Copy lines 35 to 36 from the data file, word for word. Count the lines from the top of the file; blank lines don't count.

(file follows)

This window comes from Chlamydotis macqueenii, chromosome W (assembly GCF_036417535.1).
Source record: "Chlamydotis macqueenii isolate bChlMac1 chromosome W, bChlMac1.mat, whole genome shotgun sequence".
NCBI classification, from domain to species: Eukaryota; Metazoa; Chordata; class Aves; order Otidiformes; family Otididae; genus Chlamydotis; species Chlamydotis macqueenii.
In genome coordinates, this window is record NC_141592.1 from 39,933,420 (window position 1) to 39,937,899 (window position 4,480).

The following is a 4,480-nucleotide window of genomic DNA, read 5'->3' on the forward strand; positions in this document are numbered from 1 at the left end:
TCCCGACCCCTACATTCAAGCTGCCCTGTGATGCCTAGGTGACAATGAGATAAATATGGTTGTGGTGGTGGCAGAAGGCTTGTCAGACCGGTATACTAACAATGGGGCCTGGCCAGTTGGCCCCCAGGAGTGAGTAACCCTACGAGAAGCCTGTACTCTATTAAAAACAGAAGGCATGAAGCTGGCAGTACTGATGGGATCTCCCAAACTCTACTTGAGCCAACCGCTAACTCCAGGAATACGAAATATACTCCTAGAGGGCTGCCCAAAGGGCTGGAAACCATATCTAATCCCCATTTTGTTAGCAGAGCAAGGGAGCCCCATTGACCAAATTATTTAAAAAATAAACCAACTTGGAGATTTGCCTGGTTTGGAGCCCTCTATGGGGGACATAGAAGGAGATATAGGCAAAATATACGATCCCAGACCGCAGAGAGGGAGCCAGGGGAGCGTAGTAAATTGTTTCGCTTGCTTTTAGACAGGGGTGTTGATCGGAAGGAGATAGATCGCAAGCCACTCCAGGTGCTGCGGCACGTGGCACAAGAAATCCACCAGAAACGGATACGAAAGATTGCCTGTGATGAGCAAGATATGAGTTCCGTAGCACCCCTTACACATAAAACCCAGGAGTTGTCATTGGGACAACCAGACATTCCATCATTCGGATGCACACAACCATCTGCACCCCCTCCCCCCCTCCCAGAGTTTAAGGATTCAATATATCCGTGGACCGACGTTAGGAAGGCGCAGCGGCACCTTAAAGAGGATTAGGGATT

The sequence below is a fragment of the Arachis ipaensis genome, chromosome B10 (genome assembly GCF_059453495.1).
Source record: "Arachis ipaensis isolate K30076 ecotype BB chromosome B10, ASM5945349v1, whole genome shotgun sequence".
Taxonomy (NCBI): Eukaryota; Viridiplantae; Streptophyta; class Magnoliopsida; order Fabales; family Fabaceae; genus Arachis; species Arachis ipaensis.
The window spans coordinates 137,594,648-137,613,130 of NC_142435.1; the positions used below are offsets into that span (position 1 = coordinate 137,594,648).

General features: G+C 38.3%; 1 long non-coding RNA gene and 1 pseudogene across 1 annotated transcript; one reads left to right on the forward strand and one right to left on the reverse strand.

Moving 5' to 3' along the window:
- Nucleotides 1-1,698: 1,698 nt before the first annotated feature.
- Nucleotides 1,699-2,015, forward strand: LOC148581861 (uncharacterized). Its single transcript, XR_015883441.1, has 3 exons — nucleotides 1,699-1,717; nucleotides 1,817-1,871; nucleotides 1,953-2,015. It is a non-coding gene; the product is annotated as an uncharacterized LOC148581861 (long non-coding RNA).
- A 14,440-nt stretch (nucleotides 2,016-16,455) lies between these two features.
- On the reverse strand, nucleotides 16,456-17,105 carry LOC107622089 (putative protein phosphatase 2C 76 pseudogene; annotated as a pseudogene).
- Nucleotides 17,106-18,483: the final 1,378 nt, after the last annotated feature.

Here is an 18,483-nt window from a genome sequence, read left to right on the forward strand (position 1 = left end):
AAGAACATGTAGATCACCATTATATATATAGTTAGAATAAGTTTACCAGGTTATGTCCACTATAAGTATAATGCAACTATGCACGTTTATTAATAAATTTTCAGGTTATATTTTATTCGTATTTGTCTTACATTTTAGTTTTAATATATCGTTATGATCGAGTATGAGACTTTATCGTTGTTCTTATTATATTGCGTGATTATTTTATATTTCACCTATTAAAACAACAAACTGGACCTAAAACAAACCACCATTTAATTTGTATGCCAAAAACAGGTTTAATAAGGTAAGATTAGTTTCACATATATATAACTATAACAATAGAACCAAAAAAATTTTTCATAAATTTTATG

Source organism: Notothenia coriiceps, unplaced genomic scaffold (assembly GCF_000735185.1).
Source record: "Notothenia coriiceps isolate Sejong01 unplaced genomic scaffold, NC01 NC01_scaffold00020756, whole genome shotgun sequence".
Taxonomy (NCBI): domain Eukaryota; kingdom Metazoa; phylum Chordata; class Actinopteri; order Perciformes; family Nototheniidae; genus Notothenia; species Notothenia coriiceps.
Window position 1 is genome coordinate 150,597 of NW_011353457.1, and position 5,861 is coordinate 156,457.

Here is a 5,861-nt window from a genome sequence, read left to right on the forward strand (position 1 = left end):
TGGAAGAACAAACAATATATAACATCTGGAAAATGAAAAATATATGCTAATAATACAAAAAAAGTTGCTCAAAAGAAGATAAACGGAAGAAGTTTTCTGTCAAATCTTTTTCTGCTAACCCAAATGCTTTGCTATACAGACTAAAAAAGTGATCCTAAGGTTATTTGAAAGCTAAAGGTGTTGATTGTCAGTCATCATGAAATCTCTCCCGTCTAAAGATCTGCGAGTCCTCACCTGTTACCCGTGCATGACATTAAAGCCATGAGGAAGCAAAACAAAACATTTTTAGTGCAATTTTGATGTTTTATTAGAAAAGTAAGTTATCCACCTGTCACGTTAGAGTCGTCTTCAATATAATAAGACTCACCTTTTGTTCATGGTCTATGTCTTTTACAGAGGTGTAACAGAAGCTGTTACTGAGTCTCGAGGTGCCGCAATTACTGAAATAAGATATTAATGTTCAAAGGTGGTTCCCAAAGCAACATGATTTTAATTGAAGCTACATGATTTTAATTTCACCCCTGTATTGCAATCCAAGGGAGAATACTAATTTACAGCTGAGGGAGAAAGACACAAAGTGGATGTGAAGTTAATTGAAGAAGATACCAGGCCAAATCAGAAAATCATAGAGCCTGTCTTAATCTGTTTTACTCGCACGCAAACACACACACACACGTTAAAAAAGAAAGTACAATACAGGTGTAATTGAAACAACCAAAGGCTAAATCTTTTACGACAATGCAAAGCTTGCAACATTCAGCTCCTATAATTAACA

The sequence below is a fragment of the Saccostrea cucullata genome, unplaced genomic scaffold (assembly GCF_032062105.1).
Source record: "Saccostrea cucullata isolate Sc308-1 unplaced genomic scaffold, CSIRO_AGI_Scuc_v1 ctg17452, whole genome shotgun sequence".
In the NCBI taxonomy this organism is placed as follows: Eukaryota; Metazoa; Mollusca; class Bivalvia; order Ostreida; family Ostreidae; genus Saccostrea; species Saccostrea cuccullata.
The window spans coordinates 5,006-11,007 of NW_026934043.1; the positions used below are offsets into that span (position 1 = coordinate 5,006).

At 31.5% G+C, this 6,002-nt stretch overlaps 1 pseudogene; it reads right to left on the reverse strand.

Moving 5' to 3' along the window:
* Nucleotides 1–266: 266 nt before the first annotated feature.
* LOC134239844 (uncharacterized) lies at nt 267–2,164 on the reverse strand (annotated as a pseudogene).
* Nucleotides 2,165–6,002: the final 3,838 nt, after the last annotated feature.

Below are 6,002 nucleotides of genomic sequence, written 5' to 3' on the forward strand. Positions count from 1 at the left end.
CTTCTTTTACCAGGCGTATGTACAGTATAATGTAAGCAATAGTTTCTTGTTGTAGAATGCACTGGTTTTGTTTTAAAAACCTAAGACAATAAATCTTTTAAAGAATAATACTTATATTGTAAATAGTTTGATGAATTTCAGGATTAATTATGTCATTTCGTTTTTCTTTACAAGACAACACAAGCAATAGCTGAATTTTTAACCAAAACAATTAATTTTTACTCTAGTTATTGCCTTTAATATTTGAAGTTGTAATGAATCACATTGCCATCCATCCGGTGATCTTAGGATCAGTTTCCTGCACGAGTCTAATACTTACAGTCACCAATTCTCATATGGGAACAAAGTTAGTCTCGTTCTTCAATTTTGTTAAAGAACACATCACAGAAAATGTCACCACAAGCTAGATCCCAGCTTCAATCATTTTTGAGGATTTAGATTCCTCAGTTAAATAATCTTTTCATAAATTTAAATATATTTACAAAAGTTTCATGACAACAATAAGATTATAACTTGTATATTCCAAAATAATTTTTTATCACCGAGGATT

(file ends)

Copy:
Below are 6,002 nucleotides of genomic sequence, written 5' to 3' on the forward strand. Positions count from 1 at the left end.
CTTCTTTTACCAGGCGTATGTACAGTATAATGTAAGCAATAGTTTCTTGTTGTAGAATGCACTGGTTTTGTTTTAAAAACCTAAGACAATAAATCTTTTAAAGAATAATACTTATATTGTAAATAGTTTGATGAATTTCAGGATTAATTATGTCATTTCGTTTTTCTTTACAAGACAACACAAGCAATAGCTGAATTTTTAACCAAAACAATTAATTTTTACTCTAGTTATTGCCTTTAATATTTGAAGTTGTAATGAATCACATTGCCATCCATCCGGTGATCTTAGGATCAGTTTCCTGCACGAGTCTAATACTTACAGTCACCAATTCTCATATGGGAACAAAGTTAGTCTCGTTCTTCAATTTTGTTAAAGAACACATCACAGAAAATGTCACCACAAGCTAGATCCCAGCTTCAATCATTTTTGAGGATTTAGATTCCTCAGTTAAATAATCTTTTCATAAATTTAAATATATTTACAAAAGTTTCATGACAACAATAAGATTATAACTTGTATATTCCAAAATAATTTTTTATCACCGAGGATT